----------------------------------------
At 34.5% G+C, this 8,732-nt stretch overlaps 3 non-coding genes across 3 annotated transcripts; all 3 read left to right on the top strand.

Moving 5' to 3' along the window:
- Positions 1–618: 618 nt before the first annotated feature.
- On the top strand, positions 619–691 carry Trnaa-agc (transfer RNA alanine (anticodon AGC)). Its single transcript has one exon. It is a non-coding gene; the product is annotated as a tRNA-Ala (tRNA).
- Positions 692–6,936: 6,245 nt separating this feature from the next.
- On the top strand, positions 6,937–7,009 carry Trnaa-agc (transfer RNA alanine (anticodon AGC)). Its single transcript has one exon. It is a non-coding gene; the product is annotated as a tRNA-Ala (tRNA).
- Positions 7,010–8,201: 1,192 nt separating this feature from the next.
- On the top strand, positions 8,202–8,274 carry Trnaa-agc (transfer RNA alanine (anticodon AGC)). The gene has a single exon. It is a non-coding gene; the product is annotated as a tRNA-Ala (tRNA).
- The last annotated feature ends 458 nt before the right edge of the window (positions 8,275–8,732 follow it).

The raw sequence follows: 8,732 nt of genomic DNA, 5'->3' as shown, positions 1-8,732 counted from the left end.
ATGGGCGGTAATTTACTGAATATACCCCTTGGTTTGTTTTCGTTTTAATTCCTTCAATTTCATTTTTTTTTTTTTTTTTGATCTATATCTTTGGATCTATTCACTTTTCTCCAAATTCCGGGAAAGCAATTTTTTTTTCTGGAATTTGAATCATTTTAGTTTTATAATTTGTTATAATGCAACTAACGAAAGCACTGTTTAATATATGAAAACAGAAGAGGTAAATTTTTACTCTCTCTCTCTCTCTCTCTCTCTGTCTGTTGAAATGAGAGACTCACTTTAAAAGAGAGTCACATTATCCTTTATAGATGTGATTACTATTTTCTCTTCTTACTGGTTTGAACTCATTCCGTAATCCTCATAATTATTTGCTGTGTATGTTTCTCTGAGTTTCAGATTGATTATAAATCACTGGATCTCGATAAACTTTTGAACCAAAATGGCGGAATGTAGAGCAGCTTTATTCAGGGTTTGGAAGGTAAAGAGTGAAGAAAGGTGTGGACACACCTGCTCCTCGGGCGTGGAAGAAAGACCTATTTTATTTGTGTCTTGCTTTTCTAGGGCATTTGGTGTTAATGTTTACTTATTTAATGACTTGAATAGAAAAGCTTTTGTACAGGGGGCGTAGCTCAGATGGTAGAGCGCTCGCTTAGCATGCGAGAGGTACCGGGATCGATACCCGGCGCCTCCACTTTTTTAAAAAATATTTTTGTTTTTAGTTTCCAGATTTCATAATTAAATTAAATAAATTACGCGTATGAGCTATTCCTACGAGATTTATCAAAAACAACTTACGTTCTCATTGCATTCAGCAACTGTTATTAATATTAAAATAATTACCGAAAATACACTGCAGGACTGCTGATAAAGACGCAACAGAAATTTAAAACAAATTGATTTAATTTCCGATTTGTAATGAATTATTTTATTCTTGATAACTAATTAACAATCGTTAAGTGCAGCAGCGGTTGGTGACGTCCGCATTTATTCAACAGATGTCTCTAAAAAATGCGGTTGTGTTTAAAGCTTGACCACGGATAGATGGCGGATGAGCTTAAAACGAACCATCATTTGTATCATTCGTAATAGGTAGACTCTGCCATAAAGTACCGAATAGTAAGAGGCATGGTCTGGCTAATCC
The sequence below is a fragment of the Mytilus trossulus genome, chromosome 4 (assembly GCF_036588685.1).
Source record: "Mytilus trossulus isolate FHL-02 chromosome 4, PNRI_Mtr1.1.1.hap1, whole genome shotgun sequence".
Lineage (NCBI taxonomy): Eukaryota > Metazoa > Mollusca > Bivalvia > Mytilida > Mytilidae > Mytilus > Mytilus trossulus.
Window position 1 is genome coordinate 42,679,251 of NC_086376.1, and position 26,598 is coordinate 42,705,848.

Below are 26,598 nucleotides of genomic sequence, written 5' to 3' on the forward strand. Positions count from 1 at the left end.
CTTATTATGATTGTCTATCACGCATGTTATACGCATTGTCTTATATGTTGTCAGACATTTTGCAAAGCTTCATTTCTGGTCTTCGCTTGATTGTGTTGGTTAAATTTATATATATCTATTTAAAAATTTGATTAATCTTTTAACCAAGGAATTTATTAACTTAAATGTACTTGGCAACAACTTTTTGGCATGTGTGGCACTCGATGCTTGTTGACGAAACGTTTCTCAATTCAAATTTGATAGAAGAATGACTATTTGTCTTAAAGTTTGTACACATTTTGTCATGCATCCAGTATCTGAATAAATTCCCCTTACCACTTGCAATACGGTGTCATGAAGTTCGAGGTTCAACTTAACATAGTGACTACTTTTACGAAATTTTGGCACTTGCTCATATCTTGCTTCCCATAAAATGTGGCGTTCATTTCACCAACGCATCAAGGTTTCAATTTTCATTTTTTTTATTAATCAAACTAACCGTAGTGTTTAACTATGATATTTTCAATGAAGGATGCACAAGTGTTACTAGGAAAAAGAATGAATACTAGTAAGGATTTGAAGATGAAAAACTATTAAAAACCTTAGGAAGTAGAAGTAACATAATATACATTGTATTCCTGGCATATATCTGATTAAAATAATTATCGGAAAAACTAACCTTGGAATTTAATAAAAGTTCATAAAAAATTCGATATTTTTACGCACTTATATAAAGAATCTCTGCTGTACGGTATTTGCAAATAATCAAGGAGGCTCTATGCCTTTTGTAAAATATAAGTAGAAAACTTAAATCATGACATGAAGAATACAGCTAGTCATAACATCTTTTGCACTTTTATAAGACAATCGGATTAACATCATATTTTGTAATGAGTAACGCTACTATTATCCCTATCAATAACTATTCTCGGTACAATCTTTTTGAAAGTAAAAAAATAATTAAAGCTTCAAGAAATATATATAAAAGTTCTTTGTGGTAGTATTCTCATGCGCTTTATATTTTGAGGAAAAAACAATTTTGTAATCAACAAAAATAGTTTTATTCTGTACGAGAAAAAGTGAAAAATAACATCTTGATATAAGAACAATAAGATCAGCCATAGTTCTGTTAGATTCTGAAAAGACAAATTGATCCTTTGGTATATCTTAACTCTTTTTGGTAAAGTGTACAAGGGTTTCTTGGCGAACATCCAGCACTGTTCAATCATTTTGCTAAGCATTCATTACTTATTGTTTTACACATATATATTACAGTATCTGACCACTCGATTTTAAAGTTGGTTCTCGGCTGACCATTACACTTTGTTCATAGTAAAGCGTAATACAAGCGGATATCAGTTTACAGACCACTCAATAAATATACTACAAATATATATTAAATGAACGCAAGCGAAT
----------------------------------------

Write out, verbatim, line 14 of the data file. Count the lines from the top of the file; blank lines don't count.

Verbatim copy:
Lineage (NCBI taxonomy): Eukaryota > Metazoa > Mollusca > Bivalvia > Mytilida > Mytilidae > Mytilus > Mytilus trossulus.